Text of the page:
What is the functional role of the observed ubiquitination of Pex5p? First, ubiquitination of Pex5p might represent an intrinsic step in the peroxisomal protein import pathway. Although this might well be true and Pex5p might be the long sought bona fide substrate for Pex4p, our data do not provide conclusive evidence of this. At first sight, the major appearance of mono- and di-ubiquitinated forms of Pex5p in cells lacking Pex4p or Pex22p, but the nearly complete lack of the mono-ubiquitinated form and the appearance of tri- and tetra-ubiquitinated forms in the cells lacking components of the AAA complex, might suggest that Pex4p is specifically required for the polyubiquitination of Pex5p. In this respect, it is interesting to note that Pex4p has recently been reported to be required for di-ubiquitination of Pex18p . However, the Pex5p-ubiquitination pattern in a pex1Δpex4Δ double-mutant (Figure 4) resembles a mixture of both pattern types. This, however, might be explained by the assumption that deficiency in the different components leads to the ubiquitination of different sites within Pex5p. In this case, Pex4p could be responsible for the polyubiquitination of Pex5p at one site in cells lacking components of the AAA complex, while in the absence of Pex4p, the protein is polyubiquitinated at another site. It will be of great interest to follow up this possibility in terms of the function of Pex4p in peroxisomal protein import. However, our observation also demonstrates that polyubiquitination of Pex5p can, in principle, also take place in the absence of Pex4p. Consequently, we have to consider that the observed Pex5p ubiquitination in mutants affected late in the import pathway is due to the fact that Pex5p might get stuck in the import pathway, leading to an aberrant accumulation of membrane-associated Pex5p. This would also be in line with the observed involvement of Ubc4p, which is known to be responsible for the proteasomal disposal of abnormal proteins. This, however, leads to the question of why ubiquitinated Pex5p is only observed in import mutants affected in late steps of the import pathway. In this respect, it is interesting to note that Gouveia et al.  distinguished three different stages of Pex5p association with the peroxisomal membrane, with stage 3 being predominantly detected under ATP-limiting conditions. Under these conditions, Pex5p has been reported to be a target for an ATP-utilizing component mediating its release from the peroxisomal compartment. Although the identity of this ATPase is not known, the AAA-peroxins are good candidates to perform this function. Based on these observations, we propose that the lack of the late components of the import cascade leads to a membrane accumulation of Pex5p at a stage which sets the signal for its ubiquitination and intended proteasomal degradation. Ubc4p has also been implicated in ubiquitination and constitutive degradation of Pex18p, a PTS2-specific peroxin, the function of which in peroxisome biogenesis is accompanied by its rapid turnover . The mechanistic interplay of Pex18p ubiquitination and its function in protein import into peroxisomes, however, has not yet been elucidated. The observation that both Pex5p and Pex18p, two peroxins which are supposed to cycle between the cytosol and the peroxisomal membrane, are ubiquitinated gives rise to the idea that their turnover might be of importance for their functional role in peroxisomal protein import. Moreover, the Ub-Pex5p accumulation in proteasomal mutants demonstrates that the Pex5p-modification also takes place in strains that are not affected in peroxisomal biogenesis. Consequently, we propose that the ubiquitination of Pex5p represents a genuine stage in the Pex5p receptor cycle. The data presented here are clear in that Pex5p is modified by ubiquitination at the peroxisomal membrane when peroxisomal import is blocked at late stages or upon inhibition of proteasomal degradation; however, additional work will be needed to clarify the physiological relevance of this modification.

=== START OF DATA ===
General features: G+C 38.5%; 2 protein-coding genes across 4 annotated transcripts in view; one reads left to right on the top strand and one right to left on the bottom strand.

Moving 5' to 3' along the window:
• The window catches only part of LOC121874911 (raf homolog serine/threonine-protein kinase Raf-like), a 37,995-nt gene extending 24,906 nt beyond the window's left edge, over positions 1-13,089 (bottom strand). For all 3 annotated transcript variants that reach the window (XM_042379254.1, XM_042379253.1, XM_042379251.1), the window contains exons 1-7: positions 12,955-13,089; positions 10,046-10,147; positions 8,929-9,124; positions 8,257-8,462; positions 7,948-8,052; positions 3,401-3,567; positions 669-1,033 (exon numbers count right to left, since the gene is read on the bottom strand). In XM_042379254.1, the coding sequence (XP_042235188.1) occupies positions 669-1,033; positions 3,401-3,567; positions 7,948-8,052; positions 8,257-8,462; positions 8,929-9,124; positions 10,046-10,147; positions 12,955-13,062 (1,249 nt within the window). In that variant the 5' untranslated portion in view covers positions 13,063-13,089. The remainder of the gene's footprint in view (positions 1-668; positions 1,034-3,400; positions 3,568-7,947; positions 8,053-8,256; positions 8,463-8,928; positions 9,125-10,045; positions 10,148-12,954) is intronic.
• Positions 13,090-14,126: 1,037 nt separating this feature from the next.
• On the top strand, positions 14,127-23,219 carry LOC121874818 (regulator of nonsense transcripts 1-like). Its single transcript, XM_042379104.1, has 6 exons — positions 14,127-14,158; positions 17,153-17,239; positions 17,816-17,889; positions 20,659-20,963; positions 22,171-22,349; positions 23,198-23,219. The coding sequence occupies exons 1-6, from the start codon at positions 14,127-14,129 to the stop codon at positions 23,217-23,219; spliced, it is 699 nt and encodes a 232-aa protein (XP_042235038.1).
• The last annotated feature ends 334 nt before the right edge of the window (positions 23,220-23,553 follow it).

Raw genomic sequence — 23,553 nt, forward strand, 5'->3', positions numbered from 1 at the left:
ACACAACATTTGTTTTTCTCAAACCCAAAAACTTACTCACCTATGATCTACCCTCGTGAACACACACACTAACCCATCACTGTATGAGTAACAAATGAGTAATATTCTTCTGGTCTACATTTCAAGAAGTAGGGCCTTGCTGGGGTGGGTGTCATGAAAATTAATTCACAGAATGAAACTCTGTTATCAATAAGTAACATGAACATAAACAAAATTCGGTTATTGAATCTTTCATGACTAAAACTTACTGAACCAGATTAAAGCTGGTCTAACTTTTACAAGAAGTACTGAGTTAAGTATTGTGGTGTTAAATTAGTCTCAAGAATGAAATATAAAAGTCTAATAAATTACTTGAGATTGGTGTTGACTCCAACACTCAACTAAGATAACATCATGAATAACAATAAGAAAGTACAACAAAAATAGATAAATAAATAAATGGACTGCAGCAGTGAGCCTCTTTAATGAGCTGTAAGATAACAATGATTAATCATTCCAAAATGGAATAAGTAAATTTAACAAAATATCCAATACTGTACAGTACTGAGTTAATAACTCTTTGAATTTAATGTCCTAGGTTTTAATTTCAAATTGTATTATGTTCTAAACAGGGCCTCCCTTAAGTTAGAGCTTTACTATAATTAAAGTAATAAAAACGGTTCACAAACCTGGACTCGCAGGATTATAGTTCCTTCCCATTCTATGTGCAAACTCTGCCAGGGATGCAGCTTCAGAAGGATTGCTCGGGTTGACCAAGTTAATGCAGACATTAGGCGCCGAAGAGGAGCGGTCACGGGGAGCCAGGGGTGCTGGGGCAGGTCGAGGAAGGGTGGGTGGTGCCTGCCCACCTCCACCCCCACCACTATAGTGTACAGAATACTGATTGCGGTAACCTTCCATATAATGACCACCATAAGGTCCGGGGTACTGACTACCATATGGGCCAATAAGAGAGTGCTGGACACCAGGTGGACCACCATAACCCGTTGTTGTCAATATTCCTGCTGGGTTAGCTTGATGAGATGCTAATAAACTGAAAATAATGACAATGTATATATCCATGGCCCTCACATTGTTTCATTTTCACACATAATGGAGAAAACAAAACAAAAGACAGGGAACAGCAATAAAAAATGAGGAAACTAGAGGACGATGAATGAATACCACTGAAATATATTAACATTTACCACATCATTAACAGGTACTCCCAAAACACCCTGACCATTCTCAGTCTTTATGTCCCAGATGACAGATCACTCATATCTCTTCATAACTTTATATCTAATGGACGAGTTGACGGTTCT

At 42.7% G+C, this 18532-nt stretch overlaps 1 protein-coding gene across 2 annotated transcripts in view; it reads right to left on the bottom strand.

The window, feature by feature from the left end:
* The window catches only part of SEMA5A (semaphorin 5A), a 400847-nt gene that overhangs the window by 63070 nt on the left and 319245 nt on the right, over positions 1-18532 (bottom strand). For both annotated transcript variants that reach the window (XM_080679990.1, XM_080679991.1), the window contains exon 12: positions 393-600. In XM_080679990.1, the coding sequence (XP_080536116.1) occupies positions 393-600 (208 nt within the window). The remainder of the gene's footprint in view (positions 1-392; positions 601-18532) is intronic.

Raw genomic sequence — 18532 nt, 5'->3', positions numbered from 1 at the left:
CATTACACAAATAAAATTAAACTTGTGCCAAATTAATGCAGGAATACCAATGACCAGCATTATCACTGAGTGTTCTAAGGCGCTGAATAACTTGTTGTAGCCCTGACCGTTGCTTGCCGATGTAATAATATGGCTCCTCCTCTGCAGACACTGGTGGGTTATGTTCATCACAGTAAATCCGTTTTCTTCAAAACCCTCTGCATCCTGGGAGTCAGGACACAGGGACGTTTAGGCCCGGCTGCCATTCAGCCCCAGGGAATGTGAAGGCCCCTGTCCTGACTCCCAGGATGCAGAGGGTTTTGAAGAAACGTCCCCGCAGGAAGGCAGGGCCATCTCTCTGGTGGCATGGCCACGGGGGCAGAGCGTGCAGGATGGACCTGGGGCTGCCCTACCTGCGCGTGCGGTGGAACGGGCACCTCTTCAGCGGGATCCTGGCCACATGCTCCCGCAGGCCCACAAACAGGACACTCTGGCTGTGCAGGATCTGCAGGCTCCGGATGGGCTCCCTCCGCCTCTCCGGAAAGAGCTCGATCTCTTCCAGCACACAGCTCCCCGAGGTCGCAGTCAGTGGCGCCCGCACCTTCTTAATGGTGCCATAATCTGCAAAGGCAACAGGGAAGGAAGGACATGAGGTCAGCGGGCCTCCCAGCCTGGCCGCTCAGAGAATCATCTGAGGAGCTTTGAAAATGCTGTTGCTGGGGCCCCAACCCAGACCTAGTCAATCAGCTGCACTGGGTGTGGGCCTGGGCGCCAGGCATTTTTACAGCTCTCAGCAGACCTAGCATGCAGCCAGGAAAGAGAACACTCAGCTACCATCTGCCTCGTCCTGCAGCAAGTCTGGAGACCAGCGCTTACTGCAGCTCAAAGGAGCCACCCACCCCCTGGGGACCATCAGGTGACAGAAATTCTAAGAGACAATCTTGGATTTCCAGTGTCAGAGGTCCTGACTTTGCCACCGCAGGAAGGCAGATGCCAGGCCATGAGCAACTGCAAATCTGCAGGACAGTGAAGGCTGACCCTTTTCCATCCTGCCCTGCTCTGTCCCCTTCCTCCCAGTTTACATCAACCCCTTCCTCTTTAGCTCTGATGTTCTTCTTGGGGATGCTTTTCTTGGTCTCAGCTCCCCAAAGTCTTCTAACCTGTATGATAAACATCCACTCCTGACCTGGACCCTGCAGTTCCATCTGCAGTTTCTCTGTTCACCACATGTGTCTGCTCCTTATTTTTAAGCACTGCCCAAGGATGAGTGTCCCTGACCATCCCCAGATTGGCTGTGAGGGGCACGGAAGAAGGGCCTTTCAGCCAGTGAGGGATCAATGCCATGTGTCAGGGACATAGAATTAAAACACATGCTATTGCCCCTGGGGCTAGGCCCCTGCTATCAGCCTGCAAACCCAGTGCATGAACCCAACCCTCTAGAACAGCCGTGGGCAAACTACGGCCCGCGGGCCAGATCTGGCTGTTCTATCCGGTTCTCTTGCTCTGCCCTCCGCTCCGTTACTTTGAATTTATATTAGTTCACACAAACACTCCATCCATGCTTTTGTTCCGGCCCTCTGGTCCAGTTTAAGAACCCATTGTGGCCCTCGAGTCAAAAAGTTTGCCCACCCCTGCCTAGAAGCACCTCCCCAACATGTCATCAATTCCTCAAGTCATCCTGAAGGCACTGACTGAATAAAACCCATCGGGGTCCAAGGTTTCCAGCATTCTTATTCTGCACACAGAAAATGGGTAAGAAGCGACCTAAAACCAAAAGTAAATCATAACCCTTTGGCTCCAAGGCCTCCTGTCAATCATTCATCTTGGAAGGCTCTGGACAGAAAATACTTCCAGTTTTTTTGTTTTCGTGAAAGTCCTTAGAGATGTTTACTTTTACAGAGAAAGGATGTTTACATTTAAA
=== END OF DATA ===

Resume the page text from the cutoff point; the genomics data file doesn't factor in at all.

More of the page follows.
We are grateful to Hanspeter Rottensteiner and Marion Witt-Reinhardt for reading of the manuscript and Uta Ricken for technical assistance. This work was supported by the Deutsche Forschungsgemeinschaft (SFB642, Teilprojekt A13) and by the Fonds der Chemischen Industrie.
Abbreviations: AAA, ATPases associated with various cellular activities; CIM, co-lethal in mitogenesis; GFP, green fluorescent protein; PTS, peroxisomal targeting signal; Ub, ubiquitin